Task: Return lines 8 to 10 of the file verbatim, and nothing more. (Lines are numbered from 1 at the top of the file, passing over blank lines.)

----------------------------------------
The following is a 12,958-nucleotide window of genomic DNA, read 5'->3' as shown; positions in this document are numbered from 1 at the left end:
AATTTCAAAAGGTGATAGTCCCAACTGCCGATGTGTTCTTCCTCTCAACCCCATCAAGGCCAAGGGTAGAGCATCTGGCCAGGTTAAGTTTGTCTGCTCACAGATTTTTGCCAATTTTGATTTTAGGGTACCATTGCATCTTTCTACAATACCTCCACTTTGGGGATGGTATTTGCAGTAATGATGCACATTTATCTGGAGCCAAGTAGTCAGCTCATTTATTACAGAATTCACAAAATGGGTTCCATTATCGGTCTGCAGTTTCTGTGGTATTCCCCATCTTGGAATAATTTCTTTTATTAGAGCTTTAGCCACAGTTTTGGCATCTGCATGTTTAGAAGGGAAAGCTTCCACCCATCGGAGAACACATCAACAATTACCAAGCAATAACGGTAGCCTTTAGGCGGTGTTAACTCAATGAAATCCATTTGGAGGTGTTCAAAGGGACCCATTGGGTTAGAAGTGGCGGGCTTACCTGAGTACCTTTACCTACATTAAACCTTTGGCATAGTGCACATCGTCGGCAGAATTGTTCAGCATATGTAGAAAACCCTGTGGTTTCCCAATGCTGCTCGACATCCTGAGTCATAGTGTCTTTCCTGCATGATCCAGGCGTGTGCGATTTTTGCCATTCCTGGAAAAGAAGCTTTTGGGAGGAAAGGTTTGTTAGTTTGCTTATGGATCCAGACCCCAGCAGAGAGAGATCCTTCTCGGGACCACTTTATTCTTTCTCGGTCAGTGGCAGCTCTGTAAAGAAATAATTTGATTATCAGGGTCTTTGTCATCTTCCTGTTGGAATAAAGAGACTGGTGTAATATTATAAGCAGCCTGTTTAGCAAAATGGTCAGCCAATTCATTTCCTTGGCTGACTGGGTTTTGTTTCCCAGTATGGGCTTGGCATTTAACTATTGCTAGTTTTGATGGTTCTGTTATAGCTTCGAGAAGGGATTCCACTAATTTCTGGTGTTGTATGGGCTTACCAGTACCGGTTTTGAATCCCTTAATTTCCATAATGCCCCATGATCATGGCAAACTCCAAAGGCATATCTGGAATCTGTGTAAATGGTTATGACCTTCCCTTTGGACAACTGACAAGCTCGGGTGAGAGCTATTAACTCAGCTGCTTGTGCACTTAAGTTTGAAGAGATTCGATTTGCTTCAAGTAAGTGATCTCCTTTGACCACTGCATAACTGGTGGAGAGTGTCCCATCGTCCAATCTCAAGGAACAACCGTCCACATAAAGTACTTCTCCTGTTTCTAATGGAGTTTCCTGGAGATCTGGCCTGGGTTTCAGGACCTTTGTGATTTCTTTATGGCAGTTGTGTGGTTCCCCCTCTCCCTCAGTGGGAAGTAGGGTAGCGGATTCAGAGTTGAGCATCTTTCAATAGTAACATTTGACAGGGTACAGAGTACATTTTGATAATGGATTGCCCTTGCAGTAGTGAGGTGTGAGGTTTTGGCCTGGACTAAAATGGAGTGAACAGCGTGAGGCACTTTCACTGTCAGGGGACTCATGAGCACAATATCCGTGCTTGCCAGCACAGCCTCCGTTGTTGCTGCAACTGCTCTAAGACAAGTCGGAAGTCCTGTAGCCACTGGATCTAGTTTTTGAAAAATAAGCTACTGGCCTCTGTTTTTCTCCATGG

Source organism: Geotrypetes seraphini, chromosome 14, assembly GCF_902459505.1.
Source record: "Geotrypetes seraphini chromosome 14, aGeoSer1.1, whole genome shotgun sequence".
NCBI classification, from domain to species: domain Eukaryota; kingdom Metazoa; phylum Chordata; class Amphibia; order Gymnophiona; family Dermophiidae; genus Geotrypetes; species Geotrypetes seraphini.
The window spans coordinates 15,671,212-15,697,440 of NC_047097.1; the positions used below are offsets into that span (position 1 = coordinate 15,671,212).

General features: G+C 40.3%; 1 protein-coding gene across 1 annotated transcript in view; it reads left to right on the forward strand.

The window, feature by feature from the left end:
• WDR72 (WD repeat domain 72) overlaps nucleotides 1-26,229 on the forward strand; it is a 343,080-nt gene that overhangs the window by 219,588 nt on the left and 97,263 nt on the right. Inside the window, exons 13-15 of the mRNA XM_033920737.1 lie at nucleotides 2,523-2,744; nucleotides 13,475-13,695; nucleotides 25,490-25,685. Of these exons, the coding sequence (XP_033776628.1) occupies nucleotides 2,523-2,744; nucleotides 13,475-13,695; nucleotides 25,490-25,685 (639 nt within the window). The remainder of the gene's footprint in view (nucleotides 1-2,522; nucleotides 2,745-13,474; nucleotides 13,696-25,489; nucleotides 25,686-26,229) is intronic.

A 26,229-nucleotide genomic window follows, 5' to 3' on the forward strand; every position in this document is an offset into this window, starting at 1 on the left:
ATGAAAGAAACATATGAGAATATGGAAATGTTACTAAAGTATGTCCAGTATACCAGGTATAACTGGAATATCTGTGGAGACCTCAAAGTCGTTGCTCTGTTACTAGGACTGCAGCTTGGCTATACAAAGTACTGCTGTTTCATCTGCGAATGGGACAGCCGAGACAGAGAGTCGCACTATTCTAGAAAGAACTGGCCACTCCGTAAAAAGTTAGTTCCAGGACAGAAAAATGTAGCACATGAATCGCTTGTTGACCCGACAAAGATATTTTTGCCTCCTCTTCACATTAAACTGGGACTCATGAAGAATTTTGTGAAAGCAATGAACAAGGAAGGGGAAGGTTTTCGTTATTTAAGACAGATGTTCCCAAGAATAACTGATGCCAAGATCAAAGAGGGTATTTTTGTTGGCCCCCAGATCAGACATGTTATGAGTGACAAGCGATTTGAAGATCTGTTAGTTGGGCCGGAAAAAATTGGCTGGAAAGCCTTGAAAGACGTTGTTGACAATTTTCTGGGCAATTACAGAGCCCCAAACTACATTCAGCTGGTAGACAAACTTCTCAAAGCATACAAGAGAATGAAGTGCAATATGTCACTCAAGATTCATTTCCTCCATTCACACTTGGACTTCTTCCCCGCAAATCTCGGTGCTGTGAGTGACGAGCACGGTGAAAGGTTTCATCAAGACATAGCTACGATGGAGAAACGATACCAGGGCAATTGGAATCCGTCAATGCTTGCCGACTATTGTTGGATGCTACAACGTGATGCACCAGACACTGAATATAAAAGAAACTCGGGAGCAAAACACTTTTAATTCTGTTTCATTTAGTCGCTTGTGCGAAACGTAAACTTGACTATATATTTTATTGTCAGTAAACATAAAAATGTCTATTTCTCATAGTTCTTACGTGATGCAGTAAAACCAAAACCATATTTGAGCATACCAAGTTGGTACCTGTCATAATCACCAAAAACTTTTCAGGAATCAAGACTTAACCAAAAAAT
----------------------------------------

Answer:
The window, feature by feature from the left end:
• WDR72 (WD repeat domain 72) overlaps nucleotides 1-26,229 on the forward strand; it is a 343,080-nt gene that overhangs the window by 219,588 nt on the left and 97,263 nt on the right. Inside the window, exons 13-15 of the mRNA XM_033920737.1 lie at nucleotides 2,523-2,744; nucleotides 13,475-13,695; nucleotides 25,490-25,685. Of these exons, the coding sequence (XP_033776628.1) occupies nucleotides 2,523-2,744; nucleotides 13,475-13,695; nucleotides 25,490-25,685 (639 nt within the window). The remainder of the gene's footprint in view (nucleotides 1-2,522; nucleotides 2,745-13,474; nucleotides 13,696-25,489; nucleotides 25,686-26,229) is intronic.

A 26,229-nucleotide genomic window follows, 5' to 3' on the forward strand; every position in this document is an offset into this window, starting at 1 on the left: